8th Week after Pentecost. Tone six.
Fast. By Monastic Charter: Strict Fast (Bread, Vegetables, Fruits)
Venerable Thomas of Mt. Maleon (10th c.).
Venerable Acacius of Sinai, who is mentioned in The Ladder (6th c.).
New Hieromartyr Paul priest (1918).
Venerable Eudocia, in monasticism Euphrosyne, grand-duchess of Moscow (1407).
Uncovering of the relics (2001) of Venerable Gerasimus, abbot of Boldino.
Martyrs Peregrinus, Lucian, Pompeius, Hesychius, Pappias, Saturninus, and Germanus, of Dyrrachium in Macedonia..
Martyrs Epictetus, presbyter, and Astion in Scythia (290).
Martyr Evangelus, Bishop of Tomi (Constanta) in Rumania.
Martyr Cyriaca (Domnica or Nedelja) of Nicomedia (289).
Translation (1654) of the Icon of the Mother of God “Vlaherensk” to Russia.
St. Hedda, bishop of the West Saxons (705) (Celtic & British).
St. Willibald, bishop of Eichstatt (786) (Celtic & British).
St. Maelruin of Tallaght (792) (Celtic & British).
St. Pantaenus the Confessor of Alexandria (203).
Hieromartyr Eustace (Greek).
Martyr Polycarp the New (Greek).
The Scripture Readings
1 Corinthians 11:8-22 New King James Version (NKJV)
8 For man is not from woman, but woman from man. 9 Nor was man created for the woman, but woman for the man. 10 For this reason the woman ought to have a symbol of authority on her head, because of the angels. 11 Nevertheless, neither is man independent of woman, nor woman independent of man, in the Lord. 12 For as woman came from man, even so man also comesthrough woman; but all things are from God.
13 Judge among yourselves. Is it proper for a woman to pray to God with her head uncovered? 14 Does not even nature itself teach you that if a man has long hair, it is a dishonor to him? 15 But if a woman has long hair, it is a glory to her; for her hair is given to her for a covering. 16 But if anyone seems to be contentious, we have no such custom, nor do the churches of God.
Conduct at the Lord’s Supper
17 Now in giving these instructions I do not praise you, since you come together not for the better but for the worse. 18 For first of all, when you come together as a church, I hear that there are divisions among you, and in part I believe it. 19 For there must also be factions among you, that those who are approved may be recognized among you. 20 Therefore when you come together in one place, it is not to eat the Lord’s Supper. 21 For in eating, each one takes his own supper ahead of others; and one is hungry and another is drunk. 22 What! Do you not have houses to eat and drink in? Or do you despise the church of God and shame those who have nothing? What shall I say to you? Shall I praise you in this? I do not praise you.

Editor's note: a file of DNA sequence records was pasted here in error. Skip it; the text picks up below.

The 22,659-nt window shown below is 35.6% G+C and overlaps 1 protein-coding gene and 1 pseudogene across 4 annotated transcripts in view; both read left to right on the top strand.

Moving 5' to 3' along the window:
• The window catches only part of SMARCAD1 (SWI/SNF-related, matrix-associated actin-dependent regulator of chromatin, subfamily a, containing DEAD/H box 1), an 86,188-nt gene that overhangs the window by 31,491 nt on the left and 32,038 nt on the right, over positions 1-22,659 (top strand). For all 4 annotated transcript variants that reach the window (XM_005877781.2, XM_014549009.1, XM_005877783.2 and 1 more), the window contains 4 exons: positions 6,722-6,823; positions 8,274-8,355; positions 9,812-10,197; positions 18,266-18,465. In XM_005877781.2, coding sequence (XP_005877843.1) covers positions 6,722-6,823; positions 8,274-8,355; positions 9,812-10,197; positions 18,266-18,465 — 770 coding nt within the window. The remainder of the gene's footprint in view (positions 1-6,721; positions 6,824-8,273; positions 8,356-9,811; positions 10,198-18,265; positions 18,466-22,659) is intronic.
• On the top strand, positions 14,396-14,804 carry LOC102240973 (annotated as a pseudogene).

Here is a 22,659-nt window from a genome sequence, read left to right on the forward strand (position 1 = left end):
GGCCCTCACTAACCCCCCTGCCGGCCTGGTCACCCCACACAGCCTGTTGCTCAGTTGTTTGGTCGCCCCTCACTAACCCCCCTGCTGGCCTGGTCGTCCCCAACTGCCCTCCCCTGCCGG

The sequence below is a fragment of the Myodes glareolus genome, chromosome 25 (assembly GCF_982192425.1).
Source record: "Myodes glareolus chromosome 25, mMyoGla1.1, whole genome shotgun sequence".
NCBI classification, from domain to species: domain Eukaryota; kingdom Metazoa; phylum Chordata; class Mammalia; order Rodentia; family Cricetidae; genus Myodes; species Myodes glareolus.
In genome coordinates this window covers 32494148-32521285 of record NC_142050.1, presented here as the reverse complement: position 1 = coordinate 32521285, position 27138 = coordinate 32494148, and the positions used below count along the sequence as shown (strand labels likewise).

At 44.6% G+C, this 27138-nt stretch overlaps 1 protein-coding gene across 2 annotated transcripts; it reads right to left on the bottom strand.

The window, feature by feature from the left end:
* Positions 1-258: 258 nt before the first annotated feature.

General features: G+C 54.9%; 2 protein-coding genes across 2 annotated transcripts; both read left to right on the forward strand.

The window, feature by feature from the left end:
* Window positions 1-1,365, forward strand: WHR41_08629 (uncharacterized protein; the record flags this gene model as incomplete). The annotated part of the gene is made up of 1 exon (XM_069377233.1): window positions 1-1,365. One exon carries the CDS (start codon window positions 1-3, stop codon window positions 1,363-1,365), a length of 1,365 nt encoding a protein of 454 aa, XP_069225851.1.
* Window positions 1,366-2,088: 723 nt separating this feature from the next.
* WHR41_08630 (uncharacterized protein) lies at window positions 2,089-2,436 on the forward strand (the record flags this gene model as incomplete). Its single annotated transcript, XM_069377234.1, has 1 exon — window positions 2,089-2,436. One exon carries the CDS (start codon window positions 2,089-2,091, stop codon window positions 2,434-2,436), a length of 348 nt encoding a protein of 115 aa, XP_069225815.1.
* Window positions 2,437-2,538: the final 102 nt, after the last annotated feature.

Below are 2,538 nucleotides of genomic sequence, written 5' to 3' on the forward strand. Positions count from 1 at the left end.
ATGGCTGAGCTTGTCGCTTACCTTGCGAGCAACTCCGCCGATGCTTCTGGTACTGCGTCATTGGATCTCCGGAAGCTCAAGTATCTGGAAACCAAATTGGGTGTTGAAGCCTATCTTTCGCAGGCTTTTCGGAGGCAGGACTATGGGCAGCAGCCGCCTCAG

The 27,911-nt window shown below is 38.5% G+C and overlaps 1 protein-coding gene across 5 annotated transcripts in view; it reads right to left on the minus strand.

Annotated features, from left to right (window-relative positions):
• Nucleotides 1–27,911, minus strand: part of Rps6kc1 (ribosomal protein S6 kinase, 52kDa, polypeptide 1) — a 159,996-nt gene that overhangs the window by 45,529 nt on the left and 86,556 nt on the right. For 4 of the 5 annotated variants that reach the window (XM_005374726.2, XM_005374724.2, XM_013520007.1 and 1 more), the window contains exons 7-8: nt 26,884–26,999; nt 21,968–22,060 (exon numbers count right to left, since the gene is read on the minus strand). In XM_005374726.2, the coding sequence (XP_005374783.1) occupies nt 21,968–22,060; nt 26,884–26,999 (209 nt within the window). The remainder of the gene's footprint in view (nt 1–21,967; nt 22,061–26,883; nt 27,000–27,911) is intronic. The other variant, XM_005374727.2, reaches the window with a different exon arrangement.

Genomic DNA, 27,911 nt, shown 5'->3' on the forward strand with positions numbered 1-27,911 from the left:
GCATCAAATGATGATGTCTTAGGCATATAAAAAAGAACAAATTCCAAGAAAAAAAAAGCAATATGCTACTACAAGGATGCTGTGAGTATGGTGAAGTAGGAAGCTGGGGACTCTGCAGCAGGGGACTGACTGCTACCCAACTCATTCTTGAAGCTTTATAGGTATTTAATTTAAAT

10 And His disciples asked Him, saying, “Why then do the scribes say that Elijah must come first?”
11 Jesus answered and said to them, “Indeed, Elijah is coming [a]first and will restore all things. 12 But I say to you that Elijah has come already, and they did not know him but did to him whatever they wished. Likewise the Son of Man is also about to suffer at their hands.” 13 Then the disciples understood that He spoke to them of John the Baptist.
A Boy Is Healed
14 And when they had come to the multitude, a man came to Him, kneeling down to Him and saying, 15 “Lord, have mercy on my son, for he is an epileptic and suffers severely; for he often falls into the fire and often into the water. 16 So I brought him to Your disciples, but they could not cure him.”
17 Then Jesus answered and said, “O faithless and perverse generation, how long shall I be with you? How long shall I bear with you? Bring him here to Me.” 18 And Jesus rebuked the demon, and it came out of him; and the child was cured from that very hour.